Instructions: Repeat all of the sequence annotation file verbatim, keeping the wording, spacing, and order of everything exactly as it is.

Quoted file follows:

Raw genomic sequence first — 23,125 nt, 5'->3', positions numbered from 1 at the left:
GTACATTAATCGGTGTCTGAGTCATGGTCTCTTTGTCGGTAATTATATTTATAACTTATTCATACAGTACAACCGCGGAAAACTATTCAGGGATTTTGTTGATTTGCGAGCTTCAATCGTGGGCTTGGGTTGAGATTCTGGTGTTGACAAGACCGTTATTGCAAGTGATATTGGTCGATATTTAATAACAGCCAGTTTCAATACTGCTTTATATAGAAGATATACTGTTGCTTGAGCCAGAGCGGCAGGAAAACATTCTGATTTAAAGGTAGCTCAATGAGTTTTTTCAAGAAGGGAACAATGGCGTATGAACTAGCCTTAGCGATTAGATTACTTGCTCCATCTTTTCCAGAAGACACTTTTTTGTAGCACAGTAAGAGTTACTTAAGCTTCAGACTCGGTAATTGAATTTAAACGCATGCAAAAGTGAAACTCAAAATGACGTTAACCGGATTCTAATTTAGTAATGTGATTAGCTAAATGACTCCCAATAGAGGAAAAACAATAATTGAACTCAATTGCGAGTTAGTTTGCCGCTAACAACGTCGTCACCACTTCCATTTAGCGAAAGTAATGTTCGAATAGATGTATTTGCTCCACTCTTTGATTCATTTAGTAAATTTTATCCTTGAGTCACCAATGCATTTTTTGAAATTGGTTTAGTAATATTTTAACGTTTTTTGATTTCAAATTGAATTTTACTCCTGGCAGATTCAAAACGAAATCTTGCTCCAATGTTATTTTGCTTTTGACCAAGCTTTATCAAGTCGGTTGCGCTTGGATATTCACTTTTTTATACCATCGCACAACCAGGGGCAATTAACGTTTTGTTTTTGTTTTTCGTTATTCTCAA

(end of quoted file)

Raw genomic sequence first — 23,125 nt, 5'->3', positions numbered from 1 at the left:
GTACATTAATCGGTGTCTGAGTCATGGTCTCTTTGTCGGTAATTATATTTATAACTTATTCATACAGTACAACCGCGGAAAACTATTCAGGGATTTTGTTGATTTGCGAGCTTCAATCGTGGGCTTGGGTTGAGATTCTGGTGTTGACAAGACCGTTATTGCAAGTGATATTGGTCGATATTTAATAACAGCCAGTTTCAATACTGCTTTATATAGAAGATATACTGTTGCTTGAGCCAGAGCGGCAGGAAAACATTCTGATTTAAAGGTAGCTCAATGAGTTTTTTCAAGAAGGGAACAATGGCGTATGAACTAGCCTTAGCGATTAGATTACTTGCTCCATCTTTTCCAGAAGACACTTTTTTGTAGCACAGTAAGAGTTACTTAAGCTTCAGACTCGGTAATTGAATTTAAACGCATGCAAAAGTGAAACTCAAAATGACGTTAACCGGATTCTAATTTAGTAATGTGATTAGCTAAATGACTCCCAATAGAGGAAAAACAATAATTGAACTCAATTGCGAGTTAGTTTGCCGCTAACAACGTCGTCACCACTTCCATTTAGCGAAAGTAATGTTCGAATAGATGTATTTGCTCCACTCTTTGATTCATTTAGTAAATTTTATCCTTGAGTCACCAATGCATTTTTTGAAATTGGTTTAGTAATATTTTAACGTTTTTTGATTTCAAATTGAATTTTACTCCTGGCAGATTCAAAACGAAATCTTGCTCCAATGTTATTTTGCTTTTGACCAAGCTTTATCAAGTCGGTTGCGCTTGGATATTCACTTTTTTATACCATCGCACAACCAGGGGCAATTAACGTTTTGTTTTTGTTTTTCGTTATTCTCAA